That’s not the only issue plaguing this film. Farmiga too veers between seriousness and sympathy at the convenience of plot, and Wright — a fantastically talented performer — hams it up as Rutledge, speaking in hushed, rapid tones incessantly, to the point that one suspects Rutledge orders McDonald’s in the same voice to an exasperated drive-thru attendant. But the most glaring flaw is in its ending, which suggests Jones and Ripley may be the only two people to have actually preferred the tacked-on codas to films like Blade Runner and Brazil. It does not successfully unify the film’s split between the intellectual and emotional; if anything, it is the final ax blow that fully cleaves the wedge.

Still, the film does make for an ace thriller, and I forgave it much as I was watching it. Only after the fact does this cataloging of issues seem severe. The film may be a jumble with its multiple planes of perception and supposed reality (and I’m not even getting into the holes of logic and plot), but it’s a jumble that actually doesn’t let itself get out of hand and derail the momentum, a rarity for this kind of film. If I was not invested in the ties that bound these characters, I at least cared to see what would happen to them, and Gyllenhaal in particular puts in his best work in years making this undefined character worth the audience’s attention.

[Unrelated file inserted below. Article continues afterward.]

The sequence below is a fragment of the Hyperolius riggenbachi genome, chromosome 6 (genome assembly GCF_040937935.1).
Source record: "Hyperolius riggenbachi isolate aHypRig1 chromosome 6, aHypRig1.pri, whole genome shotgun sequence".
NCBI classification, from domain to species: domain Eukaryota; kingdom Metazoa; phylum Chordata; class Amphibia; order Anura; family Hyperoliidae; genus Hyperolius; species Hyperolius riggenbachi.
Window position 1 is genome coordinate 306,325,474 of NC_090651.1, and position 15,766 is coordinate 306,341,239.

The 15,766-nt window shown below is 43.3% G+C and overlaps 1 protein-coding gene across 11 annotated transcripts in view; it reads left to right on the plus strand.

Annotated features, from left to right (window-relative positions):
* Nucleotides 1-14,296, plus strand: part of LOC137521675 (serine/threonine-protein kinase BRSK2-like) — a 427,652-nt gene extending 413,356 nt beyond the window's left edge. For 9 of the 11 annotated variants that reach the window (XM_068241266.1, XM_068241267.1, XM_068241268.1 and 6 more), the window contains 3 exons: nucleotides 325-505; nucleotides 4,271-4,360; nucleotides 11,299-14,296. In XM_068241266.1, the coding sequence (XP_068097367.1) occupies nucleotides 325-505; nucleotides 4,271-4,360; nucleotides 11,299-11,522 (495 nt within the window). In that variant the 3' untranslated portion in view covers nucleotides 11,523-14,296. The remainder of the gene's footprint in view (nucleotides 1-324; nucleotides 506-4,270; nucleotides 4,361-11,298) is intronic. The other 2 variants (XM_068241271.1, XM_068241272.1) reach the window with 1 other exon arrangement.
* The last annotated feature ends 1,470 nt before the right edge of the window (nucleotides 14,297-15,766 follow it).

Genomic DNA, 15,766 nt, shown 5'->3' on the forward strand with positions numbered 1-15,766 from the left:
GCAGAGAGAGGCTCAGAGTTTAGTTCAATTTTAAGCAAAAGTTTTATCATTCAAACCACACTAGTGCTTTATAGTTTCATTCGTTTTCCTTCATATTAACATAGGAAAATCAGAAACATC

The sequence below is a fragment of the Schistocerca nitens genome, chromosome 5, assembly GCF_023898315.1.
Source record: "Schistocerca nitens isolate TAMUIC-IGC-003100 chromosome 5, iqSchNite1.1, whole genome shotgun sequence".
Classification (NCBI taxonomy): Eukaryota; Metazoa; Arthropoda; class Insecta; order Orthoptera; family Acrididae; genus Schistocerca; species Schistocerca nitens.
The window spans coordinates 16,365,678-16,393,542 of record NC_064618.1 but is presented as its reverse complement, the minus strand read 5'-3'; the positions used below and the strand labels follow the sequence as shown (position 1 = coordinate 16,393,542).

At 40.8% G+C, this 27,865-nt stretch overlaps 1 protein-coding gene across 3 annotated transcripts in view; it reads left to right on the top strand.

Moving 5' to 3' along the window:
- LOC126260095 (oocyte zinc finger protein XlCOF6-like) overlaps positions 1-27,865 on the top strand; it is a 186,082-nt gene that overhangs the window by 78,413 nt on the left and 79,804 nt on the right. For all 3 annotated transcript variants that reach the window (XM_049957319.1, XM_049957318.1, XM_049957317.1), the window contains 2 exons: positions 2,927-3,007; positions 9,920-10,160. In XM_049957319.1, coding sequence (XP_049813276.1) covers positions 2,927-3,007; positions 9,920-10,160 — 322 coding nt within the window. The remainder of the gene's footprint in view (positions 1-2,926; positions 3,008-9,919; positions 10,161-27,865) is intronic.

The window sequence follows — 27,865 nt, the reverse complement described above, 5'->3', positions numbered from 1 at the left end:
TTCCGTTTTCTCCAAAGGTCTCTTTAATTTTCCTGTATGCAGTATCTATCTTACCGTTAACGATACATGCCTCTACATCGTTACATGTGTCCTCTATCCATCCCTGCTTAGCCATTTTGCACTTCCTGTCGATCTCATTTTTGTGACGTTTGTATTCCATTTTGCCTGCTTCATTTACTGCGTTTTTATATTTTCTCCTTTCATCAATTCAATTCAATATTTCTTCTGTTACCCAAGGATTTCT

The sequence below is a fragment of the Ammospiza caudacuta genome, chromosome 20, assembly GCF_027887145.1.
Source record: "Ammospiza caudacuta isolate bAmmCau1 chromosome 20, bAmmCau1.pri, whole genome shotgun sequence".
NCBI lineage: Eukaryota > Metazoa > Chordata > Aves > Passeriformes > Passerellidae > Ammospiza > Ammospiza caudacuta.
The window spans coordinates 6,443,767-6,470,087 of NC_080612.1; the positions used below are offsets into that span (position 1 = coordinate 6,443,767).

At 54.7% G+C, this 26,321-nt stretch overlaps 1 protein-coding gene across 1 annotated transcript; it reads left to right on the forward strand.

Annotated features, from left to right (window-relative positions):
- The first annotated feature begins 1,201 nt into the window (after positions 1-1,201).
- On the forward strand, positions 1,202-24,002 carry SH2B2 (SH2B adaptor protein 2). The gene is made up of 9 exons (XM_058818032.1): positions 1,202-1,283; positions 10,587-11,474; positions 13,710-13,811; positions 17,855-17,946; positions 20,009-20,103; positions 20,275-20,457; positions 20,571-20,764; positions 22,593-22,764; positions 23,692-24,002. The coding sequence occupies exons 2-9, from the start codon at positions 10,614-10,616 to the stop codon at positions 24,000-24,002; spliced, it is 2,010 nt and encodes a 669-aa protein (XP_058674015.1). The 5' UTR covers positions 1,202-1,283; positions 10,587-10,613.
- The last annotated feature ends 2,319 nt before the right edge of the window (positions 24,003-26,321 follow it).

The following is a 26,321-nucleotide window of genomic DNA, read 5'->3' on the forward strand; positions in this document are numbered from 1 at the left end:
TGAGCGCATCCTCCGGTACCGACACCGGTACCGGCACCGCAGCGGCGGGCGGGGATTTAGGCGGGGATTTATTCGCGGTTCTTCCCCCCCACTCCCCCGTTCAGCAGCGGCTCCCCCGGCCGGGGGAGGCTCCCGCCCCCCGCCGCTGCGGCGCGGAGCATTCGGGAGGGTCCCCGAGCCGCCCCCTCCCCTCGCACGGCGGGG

I still feel that the only decent wide release film to hit the U.S. so far this year is Rango, but Source Code is incredibly entertaining. Though a slight step back for Jones in some respects, in others it shows him moving forward. He continues to make inventive and engaging sci-fi films for modest budgets, and if he must define himself largely through the work of others, at least he comes up with some interesting juxtapositions. Who else would think of crossing Brazil and Déjà Vu with Johnny Got His Gun?

1 Tom Charity’s review for CNN.